Democracy In Game Development Tools

As we move towards our first internal play test for our multiplayer mode, a good portion of the team (and their formidable skills) are in a bit of a holding pattern.  With that in mind, I am going to take a rather early beat (in the perspective of this year’s blog postings) and talk about a topic that is pretty important to me and the game development community at large.  Simply put, getting those tools in the hands of the everyone.

I’ll start by linking off to extremetech’s coverage of the 2008 GDC keynote from Microsoft.  What impressed me most about this (now seven-year-old) concept was how important the idea of democratization of game development was for the presenter.  XNA and the Xbox Live Indie Games initiative (soon to be depreciated given recent evolution of the dev landscape) were great steps on the road to getting console game development, as well as distribution, more available and affordable for creative people the world over.  I recall watching the keynote and imagining a time when I would be able to cobble together my very own game to share with the world.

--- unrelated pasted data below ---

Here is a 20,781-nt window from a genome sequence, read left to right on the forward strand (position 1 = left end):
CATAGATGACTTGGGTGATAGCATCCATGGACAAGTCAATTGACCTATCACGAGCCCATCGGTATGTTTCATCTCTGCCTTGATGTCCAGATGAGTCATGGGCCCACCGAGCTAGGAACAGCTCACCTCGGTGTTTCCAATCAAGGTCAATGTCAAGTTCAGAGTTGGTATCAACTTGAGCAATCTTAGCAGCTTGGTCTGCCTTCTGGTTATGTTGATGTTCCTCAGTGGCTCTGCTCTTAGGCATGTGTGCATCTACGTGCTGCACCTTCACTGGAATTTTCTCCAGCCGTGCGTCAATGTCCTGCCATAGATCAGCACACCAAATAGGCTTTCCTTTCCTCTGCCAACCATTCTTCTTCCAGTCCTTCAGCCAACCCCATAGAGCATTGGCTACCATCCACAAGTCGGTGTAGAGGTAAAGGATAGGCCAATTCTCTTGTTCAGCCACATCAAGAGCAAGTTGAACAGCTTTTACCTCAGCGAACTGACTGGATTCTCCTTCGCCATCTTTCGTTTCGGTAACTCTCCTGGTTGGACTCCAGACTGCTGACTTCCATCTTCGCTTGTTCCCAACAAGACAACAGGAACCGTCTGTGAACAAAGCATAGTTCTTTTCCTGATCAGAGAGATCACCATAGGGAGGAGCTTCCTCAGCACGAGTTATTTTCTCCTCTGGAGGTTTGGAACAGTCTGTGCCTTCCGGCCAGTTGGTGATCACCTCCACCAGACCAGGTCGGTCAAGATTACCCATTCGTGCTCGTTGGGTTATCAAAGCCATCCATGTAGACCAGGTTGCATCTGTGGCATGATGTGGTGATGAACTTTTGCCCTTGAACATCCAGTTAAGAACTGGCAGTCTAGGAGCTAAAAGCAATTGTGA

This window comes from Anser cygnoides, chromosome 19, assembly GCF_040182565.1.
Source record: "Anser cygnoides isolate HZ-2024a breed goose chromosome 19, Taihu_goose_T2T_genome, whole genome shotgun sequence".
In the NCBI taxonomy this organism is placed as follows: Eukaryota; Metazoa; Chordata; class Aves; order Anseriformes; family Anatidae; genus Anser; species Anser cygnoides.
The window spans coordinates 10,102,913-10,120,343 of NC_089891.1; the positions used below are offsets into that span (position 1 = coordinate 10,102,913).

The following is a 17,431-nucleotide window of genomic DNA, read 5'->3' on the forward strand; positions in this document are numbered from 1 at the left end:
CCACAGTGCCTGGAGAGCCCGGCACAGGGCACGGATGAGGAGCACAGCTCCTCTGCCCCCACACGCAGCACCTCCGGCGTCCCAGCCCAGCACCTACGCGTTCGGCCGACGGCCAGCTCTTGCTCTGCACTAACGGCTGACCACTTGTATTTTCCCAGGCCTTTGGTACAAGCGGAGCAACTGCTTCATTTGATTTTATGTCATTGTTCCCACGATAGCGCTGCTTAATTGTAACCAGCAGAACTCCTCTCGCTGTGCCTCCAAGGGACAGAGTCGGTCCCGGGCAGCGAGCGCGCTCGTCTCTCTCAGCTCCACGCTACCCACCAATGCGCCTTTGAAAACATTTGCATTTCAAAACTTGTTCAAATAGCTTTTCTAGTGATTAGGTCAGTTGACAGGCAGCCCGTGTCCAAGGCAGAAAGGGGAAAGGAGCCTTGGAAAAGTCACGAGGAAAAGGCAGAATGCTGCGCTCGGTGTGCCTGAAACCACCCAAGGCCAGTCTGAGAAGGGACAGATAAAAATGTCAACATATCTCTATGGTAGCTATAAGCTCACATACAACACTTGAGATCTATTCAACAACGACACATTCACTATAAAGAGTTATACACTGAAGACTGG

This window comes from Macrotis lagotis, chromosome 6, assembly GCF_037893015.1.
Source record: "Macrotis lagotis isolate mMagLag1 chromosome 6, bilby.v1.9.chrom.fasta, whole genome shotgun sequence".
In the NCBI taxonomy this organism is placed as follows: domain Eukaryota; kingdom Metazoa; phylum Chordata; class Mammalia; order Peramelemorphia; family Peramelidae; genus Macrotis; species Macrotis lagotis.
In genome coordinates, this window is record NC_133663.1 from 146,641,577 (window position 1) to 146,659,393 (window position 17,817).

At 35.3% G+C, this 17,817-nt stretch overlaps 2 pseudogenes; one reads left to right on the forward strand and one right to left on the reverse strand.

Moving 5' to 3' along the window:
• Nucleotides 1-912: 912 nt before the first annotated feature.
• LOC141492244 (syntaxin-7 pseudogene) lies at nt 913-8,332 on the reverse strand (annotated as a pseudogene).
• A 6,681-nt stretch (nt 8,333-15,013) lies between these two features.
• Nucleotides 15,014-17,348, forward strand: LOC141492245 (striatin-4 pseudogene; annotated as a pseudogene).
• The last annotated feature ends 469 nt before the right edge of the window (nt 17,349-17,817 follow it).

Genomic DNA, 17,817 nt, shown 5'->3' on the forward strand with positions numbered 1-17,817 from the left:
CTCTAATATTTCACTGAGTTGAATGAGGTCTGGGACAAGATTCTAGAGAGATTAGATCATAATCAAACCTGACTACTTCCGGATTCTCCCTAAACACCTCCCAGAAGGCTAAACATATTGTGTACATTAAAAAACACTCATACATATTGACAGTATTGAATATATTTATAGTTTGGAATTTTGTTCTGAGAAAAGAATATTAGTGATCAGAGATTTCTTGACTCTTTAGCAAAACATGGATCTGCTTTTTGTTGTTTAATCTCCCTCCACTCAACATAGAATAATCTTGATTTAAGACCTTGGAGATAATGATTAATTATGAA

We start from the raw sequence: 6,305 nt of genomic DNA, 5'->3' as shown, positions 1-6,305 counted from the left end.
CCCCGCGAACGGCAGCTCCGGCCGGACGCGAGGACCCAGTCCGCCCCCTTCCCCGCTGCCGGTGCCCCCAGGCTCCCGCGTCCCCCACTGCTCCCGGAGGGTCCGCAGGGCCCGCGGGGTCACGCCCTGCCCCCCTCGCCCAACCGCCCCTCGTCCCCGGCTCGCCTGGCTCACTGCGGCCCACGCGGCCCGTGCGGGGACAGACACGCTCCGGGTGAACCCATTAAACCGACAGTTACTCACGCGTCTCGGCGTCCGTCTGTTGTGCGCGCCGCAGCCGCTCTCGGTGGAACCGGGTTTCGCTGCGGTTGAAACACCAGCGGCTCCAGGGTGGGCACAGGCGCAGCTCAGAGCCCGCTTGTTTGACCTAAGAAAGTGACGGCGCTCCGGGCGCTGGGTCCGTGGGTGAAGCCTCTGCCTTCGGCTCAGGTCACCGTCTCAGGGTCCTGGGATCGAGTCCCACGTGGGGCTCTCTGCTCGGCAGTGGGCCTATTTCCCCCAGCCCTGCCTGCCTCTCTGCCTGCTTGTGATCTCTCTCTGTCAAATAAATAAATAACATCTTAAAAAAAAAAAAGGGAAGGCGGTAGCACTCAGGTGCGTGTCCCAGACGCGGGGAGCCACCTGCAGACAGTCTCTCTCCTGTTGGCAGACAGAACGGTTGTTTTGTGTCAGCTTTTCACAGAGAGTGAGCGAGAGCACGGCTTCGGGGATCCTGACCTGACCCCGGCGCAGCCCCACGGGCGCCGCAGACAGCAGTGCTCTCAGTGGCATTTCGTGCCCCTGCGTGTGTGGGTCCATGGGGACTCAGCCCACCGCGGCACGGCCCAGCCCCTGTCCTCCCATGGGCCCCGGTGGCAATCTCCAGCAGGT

Flash forward 7 years and 2 kids later, and the resources available for dreamers like myself have broadened considerably.  Complete game engines like Unity and Unreal are available for free, and with terrific free resources to get even the most dense of budding game devs (*raises hand proudly*) moving in a great direction.

The video I’ve linked to above is the first in a series of several videos that taught yours truly how to manipulate some of the more basic functions available to level designers in Unreal Engine 4.  After a rather grueling weekend (with more than a few rather concerned glances and check-ins in our home office by my family to make sure I was OK), I had stitched together the very rough trappings of My First Map!  I’ve talked to a few folks that have found Unity similarly powerful, so all due respect to Unity’s wonderful contributions to the game dev community intended here!  I would stress at this point in our conversation that the map I created will NOT be shipping with any version (even rough alphas) of Entity: Outlier, but simply to underscore that even my untrained self can produce something resembling a map with a small bit of perseverance.

I highly encourage anyone even remotely interested in game development to try out either Unity or (as a more qualified recommendation) Unreal, as they are both free for personal use, and can yield some stunning results after a very short bit of tutorial-ing (totally a word).

I’m hoping to continue sharing snippets of our map creation journey with you over the coming weeks, with some really great contributions brought to life by Richard S. on our team.  Thanks for reading, and happy weekend!